caucus, McCormack and Albert
made speeches pledging support of
President Kennedy's legislative
program and appealing for unity
among party members, who often
find themselves split along liberal
conservative lines. They received
enthusiastic applause from as
'McCormack said that following
Sam Rayburn as speaker is a job
to tax any man. He appealed for
support and unified backing of
Democrats, and promised that
"members who support the party
policies can go to the polls next
fall with assurance of victory."
Albert said the fact is that De
mocrats are united "in a common
zeal to protect and safeguard the
interests of the American people."
McCormack assumes a "post that
has come to be regarded as sec
ond in power only . to the presi
dency. The speaker is the domi
nant figure in Congress, and stands
next to the vice president in the
line of presidential succession.
Like the vice president, . Mc
Cormack will draw $45,000 a year
in salary and expenses-twice as
much as senators and other House
UP Gives $50
To Two Classes
The University Party voted Mon
day night to give $50 to both the
Freshman and Sophomore classes
to be used as the classes wished.
Freshman President Bob Spear
man said his class planned to use
the money to finance parties with
the Nurses Dorm and a party with
Woman s College in the spring.
The party voted to draw up a
new plan of convention procedures
to be used at the spring conven
tion, including the manner of vot-
Platform plans for the spring
elections were also discussed and
By United Press International
r6 -; : 1 -9'.'fmhy . 1
Seach Continues For Air Force Plane
NEW YORK An everwidening sea and air search began Tuesday
for an Air Force tanker plane with nine men aboard long overdue
on a flight to the Azores Islands.
The six engine-four piston engines and two jets KB50 had enough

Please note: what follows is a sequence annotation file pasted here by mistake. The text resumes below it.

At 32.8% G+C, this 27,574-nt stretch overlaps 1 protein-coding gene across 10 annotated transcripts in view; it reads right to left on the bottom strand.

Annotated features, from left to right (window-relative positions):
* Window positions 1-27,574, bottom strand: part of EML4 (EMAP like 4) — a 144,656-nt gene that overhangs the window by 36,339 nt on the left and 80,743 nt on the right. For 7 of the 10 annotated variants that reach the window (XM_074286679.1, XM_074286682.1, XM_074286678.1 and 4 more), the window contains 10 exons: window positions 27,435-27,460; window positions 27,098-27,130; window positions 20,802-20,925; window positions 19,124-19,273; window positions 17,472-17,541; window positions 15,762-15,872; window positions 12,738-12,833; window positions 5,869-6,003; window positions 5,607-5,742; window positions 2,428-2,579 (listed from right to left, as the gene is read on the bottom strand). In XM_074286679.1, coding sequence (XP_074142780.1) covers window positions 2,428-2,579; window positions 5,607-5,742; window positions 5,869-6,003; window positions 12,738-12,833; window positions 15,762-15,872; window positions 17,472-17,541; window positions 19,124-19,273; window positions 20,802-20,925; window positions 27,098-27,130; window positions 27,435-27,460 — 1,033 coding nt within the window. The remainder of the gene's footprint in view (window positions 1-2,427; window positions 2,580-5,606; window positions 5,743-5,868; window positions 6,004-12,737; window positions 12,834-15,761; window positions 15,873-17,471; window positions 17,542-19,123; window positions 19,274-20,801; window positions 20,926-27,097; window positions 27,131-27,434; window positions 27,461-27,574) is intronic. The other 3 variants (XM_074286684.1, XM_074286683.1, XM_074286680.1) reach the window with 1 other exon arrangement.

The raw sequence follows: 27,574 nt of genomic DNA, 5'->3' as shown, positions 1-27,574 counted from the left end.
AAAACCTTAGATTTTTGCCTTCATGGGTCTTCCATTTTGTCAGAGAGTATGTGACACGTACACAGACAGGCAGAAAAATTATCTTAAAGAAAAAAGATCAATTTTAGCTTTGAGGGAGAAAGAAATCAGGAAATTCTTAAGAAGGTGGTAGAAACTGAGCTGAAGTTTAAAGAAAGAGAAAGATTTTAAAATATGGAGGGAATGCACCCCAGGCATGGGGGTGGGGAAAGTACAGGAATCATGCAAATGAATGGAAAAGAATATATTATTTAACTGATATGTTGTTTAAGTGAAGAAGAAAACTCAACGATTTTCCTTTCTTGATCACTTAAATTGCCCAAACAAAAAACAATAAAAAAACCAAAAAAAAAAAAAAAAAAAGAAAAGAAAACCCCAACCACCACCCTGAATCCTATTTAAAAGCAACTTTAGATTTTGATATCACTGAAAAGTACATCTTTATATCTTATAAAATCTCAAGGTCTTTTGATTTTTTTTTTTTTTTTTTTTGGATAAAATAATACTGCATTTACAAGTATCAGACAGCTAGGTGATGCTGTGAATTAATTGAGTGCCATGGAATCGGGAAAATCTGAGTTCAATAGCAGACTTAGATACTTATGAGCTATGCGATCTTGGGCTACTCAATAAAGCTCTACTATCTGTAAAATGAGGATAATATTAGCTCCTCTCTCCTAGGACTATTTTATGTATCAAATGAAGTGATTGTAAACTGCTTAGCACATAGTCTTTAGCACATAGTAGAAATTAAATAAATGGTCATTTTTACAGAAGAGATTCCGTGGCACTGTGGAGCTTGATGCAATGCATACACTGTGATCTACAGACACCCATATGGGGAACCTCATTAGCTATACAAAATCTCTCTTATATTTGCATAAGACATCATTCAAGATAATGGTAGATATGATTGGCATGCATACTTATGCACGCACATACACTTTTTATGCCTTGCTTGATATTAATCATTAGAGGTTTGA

fuel to stay aloft until midnight -Monday night when it took off fiom
Langley Air Force Base, Va., -Monday for Lajes, in the Azores.
Premier Boun Oum 'Cannot Be Coerced9
VIENTIANE. Loos A cabinet minister Tuesday said, in an ob
vious reference to the suspension of U. S. aid, that the Laotian gov
ernment of Premier Prince Boun Oum cannot be coerced into nego
tiating a coalition regime with the rival Communist-backed prices of
Group To Study Pentagon 'Muzzling9
WASHINGTON Do'ense Secretary Robert S. McNamara Tues
day appointed a committee of prominent Americans to study the
Pentagon's troops education program and propose improvements.
lie acted in advance of a Senate investigation of alleged "Muz
zling" of military men, the Defense Department's programs for edu
cating troops and the participation of military men in seminars on
cold war problems.
Student Mobs Rampage Through Algiers
ALGIERS Student mobs rampaged through the streets of Al
giers and Oran Monday during a two-hour general strike. A security
force of 20,000 soldiers prevented major violence.
The strike was ordered by the underground secret army organiza
tion OAS in support of Algiers' doctors who staged a walkout to pro
test police incursions into hospitals. The OAS has pledged to keep .
Algeria FrencB.": . , .
For 2nd Semester
Officers of the freshman class
met Monday to discuss several
prospects for the coming semester.
President Bob Spearman an
nounced that the class treasury
has been allotted $50 by . the Uni
Prospects of having a dance with
freshman girls from Woman's Col
lege were discussed and other
dances may be arranged with UNC
Class treasurer Harrison Merrill
suggested that a benefit basket
ball game between "Rosenbluth's
Raiders" and the Tar Heel var
sity team be held to increase the
freshman class funds. Other mon
ey-making suggestions included
were a cake sale handled by the
coeds and, a. car-wasb.- ...... ......
Study Dorm .
Discussion included a teaching
award, a petition for a study dorm
and a list of study rooms avail
able during exams.
John Dunne, national and state
affairs chairman, stated that a
poll is being taken in freshman
dorms on national and state af
fairs in order "to awaken interest
on such subjects." He also men
tioned freshman class participa
tion in plans for the spring Sym
posium. Spearman expressed plans for an
open class meeting to be held in
the middle of February.
Students in the infirmary yester
day included Ann Lobdell, Louise